This is an archived article that was published on in 2011, and information in the article may be outdated. It is provided only for personal research purposes and may not be reprinted.

Political insiders in Utah don't want anybody talking seriously about changing the way candidates make it onto the election ballot, and for good reason. The status quo, in which a small group of conservative Republicans, not average voters, chooses our leaders, protects those who understand how the system works and can manipulate it to get elected. And re-elected. And re-elected.

The same is true for Democrats, but, in Republican-dominated Utah, the GOP candidate is usually the eventual winner.

It seems a few Republican mavericks are whispering that the present caucus system might be ripe for change. They don't want to speak too loudly or publicly, but some hope they can gather enough supporters for a direct-primary system before they're silenced by the few who now run the party and, in turn, the state.

We support this quiet insurgency. The caucus system, in which comparatively moderate Republicans such as Bob Bennett and Olene Walker — who are willing to work in a bipartisan fashion — can be ousted without the consent of a majority of Utah voters, should be changed. It creates a governing elite and contributes to Utah's embarrassingly low voter turnout.

This is the way it works: Delegates, who often come from the rightist fringes of the GOP, choose candidates for the ballot. All candidates, incumbent or novice, must run this gauntlet before voters get to pick from among the survivors. And it can be a harrowing litmus test of loyalty to party ideology, or, as it has evolved in Utah, right-wing ideology.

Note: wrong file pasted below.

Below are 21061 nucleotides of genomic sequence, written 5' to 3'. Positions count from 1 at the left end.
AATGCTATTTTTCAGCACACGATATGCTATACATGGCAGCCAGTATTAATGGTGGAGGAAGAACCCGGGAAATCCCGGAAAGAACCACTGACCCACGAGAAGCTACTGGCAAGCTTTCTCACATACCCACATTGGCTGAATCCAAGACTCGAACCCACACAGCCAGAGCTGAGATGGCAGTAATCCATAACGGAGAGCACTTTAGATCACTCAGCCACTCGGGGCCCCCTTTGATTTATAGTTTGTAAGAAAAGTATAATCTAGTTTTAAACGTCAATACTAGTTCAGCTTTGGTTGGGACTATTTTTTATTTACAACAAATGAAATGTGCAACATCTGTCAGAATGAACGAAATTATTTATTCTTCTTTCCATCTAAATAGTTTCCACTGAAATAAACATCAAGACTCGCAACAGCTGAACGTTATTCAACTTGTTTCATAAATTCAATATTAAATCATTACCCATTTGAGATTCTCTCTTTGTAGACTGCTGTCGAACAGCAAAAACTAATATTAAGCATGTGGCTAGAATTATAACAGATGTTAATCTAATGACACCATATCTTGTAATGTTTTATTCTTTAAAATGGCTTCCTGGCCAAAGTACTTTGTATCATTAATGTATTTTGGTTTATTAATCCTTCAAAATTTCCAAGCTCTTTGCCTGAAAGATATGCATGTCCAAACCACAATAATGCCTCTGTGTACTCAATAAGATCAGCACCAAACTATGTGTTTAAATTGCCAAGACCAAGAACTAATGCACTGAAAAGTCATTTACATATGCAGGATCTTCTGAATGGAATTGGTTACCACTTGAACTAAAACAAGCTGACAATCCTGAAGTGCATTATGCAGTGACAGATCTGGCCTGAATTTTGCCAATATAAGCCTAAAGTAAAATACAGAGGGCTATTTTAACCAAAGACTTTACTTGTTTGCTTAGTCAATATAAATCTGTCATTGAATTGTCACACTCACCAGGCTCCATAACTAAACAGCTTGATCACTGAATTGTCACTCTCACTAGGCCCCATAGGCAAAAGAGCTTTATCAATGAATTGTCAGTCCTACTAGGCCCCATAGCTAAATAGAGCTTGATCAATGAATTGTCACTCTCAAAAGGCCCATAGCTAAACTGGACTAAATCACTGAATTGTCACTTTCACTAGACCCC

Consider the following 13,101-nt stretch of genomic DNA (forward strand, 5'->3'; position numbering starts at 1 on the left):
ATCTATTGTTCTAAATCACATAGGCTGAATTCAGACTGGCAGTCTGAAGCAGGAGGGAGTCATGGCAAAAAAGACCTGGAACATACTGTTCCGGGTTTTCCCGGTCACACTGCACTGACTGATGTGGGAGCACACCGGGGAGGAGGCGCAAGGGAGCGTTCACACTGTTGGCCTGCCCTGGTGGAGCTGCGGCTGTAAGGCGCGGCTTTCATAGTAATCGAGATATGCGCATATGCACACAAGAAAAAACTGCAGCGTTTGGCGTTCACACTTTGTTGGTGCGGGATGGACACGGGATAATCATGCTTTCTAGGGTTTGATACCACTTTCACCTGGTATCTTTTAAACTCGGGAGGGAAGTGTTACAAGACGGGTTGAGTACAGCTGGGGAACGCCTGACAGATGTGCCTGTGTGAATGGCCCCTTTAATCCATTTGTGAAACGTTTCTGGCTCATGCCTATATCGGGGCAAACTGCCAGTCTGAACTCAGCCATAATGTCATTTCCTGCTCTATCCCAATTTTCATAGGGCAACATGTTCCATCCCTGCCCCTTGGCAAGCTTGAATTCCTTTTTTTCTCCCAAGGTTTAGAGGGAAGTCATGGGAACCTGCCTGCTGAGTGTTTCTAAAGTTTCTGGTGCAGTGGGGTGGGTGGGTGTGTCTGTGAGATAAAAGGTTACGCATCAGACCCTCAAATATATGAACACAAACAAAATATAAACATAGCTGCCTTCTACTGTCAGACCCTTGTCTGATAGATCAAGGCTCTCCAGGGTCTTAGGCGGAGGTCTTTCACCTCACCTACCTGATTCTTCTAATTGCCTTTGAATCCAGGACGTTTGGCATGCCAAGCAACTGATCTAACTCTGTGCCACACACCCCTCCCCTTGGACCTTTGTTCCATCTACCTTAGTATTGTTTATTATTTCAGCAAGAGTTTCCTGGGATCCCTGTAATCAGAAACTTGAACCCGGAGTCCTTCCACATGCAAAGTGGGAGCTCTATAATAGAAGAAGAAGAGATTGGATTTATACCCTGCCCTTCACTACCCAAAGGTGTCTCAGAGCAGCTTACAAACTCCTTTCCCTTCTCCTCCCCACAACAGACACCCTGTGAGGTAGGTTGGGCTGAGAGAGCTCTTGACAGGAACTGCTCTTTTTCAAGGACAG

As the U.S. financial system unraveled in 2008, Bennett committed the apparently unpardonable sin of voting for the Bush bank bailout law that likely staved off a severe depression. Walker, who became Utah's first female governor when Mike Leavitt took a federal job, put her decades of experience as a legislator and lieutenant governor to good use while in office. Both Bennett and Walker were popular with Utahns, but neither gained a place on the primary ballot. The hard-right delegates said no.

Gov. Gary Herbert, a former lieutenant governor who also became governor when his predecessor resigned, says caucuses allowed him, an ordinary guy — and longtime politician, we might add — to rise to power. Senate President Michael Waddoups calls caucuses a "closer-to-the-people" method of nominating candidates. That's ridiculous.

Only a direct primary, in which any candidate with a required number of signatures on a petition gets on the ballot, would bring elections to the people.